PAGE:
FILE - The lobby of the CIA Headquarters Building in Langley, Virginia, Aug. 14, 2008.
FILE - The lobby of the CIA Headquarters Building in Langley, Virginia, Aug. 14, 2008.

NEW YORK - A former CIA employee from New York was charged Monday with the theft of classified national defense information from the agency that emerged publicly in March 2017, when WikiLeaks began releasing some of the CIA's hacking tools.
 
Joshua Adam Schulte, of Manhattan, was charged in a 13-count superseding indictment returned by a grand jury. He was expected to be arraigned on the charges on Wednesday.
 
According to the indictment, Schulte stole the classified information in 2016 and then transmitted it to an organization that purports to publicly distribute classified, sensitive and confidential information. The organization was not identified in court papers.
 
The indictment also charged Schulte, 29, with the receipt, possession and transportation of child pornography. Schulte already was detained on the child pornography charges.
 
In January, a prosecutor said Schulte was the target of an ongoing investigation into the theft of tools that were used by the CIA to spy overseas.
 
WikiLeaks began releasing some of the CIA's hacking tools in March 2017. The U.S. government has all but publicly acknowledged the embarrassing leak from the CIA's Center for Cyber Intelligence. President Donald Trump told a television host then, "I just want people to know the CIA was hacked, and a lot of things taken."
 
According to the indictment, Schulte took classified information that "concerned, among other things, the intelligence gathering capabilities of the U.S. Intelligence Agency."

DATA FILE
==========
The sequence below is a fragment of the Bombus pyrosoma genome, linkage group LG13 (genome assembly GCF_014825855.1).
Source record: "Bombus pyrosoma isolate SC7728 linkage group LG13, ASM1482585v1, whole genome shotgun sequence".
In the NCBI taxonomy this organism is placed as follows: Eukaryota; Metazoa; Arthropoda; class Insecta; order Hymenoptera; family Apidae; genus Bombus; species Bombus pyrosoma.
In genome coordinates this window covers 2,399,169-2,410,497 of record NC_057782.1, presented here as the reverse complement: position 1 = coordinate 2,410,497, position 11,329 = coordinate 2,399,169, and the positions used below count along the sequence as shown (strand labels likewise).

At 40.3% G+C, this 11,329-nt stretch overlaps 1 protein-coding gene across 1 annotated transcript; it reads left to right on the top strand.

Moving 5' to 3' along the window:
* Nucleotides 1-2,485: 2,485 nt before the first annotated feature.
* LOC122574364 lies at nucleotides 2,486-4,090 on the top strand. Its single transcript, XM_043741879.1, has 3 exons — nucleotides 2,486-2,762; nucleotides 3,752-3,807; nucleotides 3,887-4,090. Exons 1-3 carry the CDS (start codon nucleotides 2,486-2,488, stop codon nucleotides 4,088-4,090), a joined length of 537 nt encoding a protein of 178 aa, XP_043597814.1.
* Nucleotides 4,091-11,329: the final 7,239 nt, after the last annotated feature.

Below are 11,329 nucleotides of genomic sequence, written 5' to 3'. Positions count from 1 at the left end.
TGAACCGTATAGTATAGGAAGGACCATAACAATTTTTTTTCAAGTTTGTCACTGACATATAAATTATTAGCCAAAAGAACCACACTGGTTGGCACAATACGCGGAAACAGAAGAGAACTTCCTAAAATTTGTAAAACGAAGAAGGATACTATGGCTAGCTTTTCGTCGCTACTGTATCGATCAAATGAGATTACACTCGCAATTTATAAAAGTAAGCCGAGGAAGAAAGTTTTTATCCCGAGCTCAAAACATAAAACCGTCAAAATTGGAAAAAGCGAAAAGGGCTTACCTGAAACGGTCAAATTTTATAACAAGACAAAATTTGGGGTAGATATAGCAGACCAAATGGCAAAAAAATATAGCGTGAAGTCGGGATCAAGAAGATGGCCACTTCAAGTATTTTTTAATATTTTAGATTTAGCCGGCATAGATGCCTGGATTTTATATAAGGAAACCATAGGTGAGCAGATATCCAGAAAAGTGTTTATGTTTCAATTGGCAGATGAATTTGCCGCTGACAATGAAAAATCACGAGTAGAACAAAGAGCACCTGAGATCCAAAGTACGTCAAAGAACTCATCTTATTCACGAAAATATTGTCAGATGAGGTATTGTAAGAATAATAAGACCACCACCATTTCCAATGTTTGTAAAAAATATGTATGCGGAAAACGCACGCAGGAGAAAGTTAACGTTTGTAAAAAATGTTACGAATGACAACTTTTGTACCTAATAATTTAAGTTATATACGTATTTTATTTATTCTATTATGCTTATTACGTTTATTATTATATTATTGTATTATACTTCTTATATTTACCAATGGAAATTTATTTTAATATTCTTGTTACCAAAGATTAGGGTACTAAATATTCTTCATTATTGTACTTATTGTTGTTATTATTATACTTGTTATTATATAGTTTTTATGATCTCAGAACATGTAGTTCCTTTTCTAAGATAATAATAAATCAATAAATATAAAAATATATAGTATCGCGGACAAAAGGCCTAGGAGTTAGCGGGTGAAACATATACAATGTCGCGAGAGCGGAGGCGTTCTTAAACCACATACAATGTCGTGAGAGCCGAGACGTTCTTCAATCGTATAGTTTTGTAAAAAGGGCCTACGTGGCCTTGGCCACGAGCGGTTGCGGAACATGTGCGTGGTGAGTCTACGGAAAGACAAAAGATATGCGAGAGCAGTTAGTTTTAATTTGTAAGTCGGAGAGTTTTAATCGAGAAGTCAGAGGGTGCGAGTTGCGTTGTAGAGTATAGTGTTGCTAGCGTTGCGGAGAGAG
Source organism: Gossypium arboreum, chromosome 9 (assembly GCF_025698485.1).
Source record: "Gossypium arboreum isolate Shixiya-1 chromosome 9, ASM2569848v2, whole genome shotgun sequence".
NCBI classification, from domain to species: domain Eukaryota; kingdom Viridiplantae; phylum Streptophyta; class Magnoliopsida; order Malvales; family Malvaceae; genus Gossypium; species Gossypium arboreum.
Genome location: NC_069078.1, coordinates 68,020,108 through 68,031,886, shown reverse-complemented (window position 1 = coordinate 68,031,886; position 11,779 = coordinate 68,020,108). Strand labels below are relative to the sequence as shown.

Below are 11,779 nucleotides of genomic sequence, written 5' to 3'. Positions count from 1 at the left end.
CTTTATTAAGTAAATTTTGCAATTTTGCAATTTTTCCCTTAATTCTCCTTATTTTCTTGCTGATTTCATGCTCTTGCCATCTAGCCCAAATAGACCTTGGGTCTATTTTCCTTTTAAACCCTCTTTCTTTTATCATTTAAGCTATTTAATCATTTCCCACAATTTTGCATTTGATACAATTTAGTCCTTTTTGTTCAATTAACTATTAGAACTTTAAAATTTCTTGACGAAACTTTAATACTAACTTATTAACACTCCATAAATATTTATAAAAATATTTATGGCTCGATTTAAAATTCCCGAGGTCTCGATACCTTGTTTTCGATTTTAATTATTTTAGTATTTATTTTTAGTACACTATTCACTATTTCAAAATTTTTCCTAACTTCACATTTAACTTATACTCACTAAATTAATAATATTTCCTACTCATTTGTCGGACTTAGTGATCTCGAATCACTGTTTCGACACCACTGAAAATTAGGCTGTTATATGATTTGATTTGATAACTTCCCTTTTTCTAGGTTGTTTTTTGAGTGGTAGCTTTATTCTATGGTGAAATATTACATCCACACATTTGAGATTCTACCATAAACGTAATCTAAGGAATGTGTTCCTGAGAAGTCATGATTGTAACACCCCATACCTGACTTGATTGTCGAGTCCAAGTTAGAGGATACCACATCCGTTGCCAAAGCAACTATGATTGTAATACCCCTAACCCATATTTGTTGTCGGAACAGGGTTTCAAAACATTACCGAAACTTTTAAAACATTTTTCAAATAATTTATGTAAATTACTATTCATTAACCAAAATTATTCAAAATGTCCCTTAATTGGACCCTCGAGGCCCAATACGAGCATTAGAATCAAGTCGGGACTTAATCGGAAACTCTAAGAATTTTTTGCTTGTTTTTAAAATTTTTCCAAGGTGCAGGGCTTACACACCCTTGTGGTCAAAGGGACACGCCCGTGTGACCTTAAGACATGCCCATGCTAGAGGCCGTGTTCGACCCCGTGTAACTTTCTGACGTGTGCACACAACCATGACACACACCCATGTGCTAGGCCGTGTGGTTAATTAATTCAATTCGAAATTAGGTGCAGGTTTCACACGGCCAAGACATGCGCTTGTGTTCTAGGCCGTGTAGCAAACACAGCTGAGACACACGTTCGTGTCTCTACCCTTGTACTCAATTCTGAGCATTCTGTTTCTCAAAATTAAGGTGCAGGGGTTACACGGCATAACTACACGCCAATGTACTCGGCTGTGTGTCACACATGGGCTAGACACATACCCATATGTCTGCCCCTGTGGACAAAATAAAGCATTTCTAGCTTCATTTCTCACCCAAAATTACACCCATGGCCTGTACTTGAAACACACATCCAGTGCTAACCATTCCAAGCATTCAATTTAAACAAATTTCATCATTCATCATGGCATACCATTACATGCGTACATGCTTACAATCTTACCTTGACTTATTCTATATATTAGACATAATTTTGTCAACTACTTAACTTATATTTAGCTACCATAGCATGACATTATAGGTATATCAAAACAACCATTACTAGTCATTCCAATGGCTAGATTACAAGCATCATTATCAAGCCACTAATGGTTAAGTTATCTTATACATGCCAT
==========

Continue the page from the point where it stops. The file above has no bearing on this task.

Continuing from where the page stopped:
Prosecutors said last month that they expected to bring charges by July.
 
Schulte's lawyer, Sabrina Shroff, said in May that her client was "deeply saddened" that he might face espionage-related charges.
 
On Monday, she said: "When all the evidence is clear, he's hardly the villain that the government tries to make him out to be."
 
In a release, U.S. Attorney Geoffrey S. Berman said unlawful disclosure of classified intelligence "can pose a grave threat to our national security, potentially endangering the safety of all Americans."
 
William F. Sweeney Jr., head of the New York FBI office, said Schulte "utterly betrayed this nation and downright violated his victims. As an employee of the CIA, Schulte took an oath to protect this country, but he blatantly endangered it by the transmission of classified Information."
 
Schulte faces various charges, including illegal gathering of national defense information, illegal transmission of lawfully possessed national defense information, unauthorized access to a computer to obtain classified information, theft of government property, causing transmission of a harmful computer program, information, code or command.
 
If convicted, he could face decades in prison.